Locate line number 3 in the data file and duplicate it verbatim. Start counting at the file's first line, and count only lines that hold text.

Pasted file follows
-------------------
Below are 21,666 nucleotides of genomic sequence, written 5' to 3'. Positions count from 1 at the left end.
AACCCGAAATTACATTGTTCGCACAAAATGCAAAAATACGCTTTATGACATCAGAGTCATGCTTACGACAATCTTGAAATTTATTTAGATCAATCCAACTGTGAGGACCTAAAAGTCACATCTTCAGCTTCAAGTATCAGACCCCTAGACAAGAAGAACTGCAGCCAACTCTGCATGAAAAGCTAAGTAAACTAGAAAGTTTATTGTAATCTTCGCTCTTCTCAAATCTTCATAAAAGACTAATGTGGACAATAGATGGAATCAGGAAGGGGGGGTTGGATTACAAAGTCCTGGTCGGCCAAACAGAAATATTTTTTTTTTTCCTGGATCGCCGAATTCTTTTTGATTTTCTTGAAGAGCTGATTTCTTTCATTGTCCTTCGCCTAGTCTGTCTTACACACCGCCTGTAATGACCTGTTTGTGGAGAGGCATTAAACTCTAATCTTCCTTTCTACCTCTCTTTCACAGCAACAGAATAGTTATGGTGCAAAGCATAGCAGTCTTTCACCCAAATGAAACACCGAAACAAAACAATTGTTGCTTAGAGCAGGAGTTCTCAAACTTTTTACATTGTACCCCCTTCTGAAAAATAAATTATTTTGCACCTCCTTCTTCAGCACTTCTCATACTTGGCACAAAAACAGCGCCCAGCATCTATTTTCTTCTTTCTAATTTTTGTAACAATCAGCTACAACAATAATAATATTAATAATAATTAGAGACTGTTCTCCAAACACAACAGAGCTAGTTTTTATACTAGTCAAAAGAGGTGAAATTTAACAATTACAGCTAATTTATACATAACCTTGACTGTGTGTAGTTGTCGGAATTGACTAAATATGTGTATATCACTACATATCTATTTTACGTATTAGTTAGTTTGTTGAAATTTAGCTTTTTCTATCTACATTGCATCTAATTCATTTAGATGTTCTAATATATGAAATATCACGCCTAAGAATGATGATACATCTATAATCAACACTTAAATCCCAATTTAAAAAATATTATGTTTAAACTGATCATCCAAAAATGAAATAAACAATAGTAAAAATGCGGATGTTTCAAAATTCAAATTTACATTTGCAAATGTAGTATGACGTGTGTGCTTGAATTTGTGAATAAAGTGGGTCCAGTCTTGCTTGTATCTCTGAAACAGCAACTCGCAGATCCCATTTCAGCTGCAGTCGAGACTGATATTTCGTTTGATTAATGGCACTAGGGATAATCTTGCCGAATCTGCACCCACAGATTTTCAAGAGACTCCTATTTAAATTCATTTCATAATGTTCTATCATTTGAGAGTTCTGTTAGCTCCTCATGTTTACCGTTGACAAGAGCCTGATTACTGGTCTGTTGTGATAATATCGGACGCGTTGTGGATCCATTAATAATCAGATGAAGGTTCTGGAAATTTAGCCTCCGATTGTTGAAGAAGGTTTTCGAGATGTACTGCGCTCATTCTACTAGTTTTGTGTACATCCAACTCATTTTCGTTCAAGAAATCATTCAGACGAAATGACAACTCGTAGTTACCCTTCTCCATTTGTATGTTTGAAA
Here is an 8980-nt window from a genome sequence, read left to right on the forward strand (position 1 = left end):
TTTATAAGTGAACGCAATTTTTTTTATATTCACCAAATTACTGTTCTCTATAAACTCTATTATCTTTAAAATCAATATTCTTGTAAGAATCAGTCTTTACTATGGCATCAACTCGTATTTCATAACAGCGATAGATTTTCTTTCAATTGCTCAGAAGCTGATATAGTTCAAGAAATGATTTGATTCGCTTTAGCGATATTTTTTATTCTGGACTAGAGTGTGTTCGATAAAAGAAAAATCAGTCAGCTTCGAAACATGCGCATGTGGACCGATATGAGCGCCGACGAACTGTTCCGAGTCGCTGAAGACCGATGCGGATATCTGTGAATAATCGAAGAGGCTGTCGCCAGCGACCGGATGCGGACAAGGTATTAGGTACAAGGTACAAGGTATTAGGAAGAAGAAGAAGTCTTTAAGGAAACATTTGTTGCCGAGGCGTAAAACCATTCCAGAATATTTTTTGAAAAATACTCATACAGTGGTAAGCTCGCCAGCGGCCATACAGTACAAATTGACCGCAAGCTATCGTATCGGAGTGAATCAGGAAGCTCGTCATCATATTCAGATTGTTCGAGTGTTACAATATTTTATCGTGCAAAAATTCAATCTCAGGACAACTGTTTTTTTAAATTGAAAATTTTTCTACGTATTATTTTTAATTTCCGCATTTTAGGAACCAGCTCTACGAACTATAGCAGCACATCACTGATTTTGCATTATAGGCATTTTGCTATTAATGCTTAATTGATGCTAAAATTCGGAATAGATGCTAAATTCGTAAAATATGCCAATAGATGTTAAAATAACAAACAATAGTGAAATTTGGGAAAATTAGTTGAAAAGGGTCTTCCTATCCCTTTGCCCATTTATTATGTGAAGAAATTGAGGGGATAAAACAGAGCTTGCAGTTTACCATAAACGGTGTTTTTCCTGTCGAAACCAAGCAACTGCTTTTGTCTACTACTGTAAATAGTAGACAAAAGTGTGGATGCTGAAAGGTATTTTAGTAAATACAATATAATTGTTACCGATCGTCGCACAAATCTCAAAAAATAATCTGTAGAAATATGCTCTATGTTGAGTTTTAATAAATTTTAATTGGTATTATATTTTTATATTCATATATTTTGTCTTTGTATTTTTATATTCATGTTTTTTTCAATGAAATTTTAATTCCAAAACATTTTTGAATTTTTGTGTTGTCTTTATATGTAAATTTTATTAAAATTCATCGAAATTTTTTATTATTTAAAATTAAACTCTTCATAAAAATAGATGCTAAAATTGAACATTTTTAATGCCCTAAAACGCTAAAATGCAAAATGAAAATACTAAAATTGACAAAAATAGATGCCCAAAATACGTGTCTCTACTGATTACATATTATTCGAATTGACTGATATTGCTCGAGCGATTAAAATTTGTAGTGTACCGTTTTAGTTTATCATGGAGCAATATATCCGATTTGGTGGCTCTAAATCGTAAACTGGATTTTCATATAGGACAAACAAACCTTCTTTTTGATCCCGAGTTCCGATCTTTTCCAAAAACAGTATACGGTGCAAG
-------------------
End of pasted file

Here is an 8980-nt window from a genome sequence, read left to right on the forward strand (position 1 = left end):